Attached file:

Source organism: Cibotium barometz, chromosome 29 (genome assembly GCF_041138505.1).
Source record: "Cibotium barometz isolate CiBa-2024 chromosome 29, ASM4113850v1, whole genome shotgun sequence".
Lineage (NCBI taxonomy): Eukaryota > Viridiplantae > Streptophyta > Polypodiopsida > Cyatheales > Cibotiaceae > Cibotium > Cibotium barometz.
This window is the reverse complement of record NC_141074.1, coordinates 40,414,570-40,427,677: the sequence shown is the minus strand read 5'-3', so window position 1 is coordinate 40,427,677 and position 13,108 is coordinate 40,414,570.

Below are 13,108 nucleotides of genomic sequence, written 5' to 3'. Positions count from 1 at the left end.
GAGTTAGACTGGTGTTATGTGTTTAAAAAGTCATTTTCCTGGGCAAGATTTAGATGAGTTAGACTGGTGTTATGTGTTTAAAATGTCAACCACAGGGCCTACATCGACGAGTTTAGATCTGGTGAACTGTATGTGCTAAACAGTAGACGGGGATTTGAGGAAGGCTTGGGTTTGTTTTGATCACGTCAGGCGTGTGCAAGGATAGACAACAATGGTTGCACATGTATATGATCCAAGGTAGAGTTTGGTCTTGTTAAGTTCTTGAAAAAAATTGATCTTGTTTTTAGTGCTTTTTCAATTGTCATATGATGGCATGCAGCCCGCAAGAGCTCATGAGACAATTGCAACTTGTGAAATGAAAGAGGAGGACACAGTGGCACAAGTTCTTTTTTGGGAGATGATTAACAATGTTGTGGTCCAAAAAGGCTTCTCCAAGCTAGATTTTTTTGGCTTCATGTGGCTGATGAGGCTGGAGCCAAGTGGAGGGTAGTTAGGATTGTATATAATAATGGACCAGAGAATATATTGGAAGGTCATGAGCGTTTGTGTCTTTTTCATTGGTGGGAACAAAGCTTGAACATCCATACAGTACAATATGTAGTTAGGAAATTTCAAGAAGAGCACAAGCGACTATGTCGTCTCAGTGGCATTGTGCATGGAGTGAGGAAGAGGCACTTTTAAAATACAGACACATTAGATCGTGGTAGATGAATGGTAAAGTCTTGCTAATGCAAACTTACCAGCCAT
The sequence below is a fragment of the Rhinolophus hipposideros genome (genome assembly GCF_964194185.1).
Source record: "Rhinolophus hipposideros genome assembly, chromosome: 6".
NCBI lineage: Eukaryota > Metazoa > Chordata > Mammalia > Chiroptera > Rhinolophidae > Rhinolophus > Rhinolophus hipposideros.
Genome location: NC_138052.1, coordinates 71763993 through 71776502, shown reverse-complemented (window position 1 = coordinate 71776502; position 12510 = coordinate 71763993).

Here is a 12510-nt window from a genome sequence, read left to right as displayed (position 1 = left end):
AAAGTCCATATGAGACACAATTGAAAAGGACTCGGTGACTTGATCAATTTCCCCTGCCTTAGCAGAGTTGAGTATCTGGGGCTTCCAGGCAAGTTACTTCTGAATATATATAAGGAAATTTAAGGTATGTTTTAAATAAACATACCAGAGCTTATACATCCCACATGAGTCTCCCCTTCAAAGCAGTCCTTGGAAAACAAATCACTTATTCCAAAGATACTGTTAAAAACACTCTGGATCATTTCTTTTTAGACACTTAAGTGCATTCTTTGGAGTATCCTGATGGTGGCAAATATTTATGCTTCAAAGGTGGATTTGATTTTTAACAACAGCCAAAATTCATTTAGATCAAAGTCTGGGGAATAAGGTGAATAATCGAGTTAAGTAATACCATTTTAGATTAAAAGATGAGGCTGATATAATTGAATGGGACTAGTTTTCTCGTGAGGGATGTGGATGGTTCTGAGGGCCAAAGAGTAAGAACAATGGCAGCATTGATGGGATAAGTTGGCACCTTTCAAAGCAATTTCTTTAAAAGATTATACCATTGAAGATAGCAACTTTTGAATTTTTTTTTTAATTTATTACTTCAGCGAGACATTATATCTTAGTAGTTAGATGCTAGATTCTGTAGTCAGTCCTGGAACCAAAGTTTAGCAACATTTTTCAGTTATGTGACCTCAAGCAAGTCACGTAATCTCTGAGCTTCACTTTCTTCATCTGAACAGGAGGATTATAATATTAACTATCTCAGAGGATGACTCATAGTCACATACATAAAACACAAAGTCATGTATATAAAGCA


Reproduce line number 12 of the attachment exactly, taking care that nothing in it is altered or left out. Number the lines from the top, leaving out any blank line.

AAAGTCCATATGAGACACAATTGAAAAGGACTCGGTGACTTGATCAATTTCCCCTGCCTTAGCAGAGTTGAGTATCTGGGGCTTCCAGGCAAGTTACTTCTGAATATATATAAGGAAATTTAAGGTATGTTTTAAATAAACATACCAGAGCTTATACATCCCACATGAGTCTCCCCTTCAAAGCAGTCCTTGGAAAACAAATCACTTATTCCAAAGATACTGTTAAAAACACTCTGGATCATTTCTTTTTAGACACTTAAGTGCATTCTTTGGAGTATCCTGATGGTGGCAAATATTTATGCTTCAAAGGTGGATTTGATTTTTAACAACAGCCAAAATTCATTTAGATCAAAGTCTGGGGAATAAGGTGAATAATCGAGTTAAGTAATACCATTTTAGATTAAAAGATGAGGCTGATATAATTGAATGGGACTAGTTTTCTCGTGAGGGATGTGGATGGTTCTGAGGGCCAAAGAGTAAGAACAATGGCAGCATTGATGGGATAAGTTGGCACCTTTCAAAGCAATTTCTTTAAAAGATTATACCATTGAAGATAGCAACTTTTGAATTTTTTTTTTAATTTATTACTTCAGCGAGACATTATATCTTAGTAGTTAGATGCTAGATTCTGTAGTCAGTCCTGGAACCAAAGTTTAGCAACATTTTTCAGTTATGTGACCTCAAGCAAGTCACGTAATCTCTGAGCTTCACTTTCTTCATCTGAACAGGAGGATTATAATATTAACTATCTCAGAGGATGACTCATAGTCACATACATAAAACACAAAGTCATGTATATAAAGCA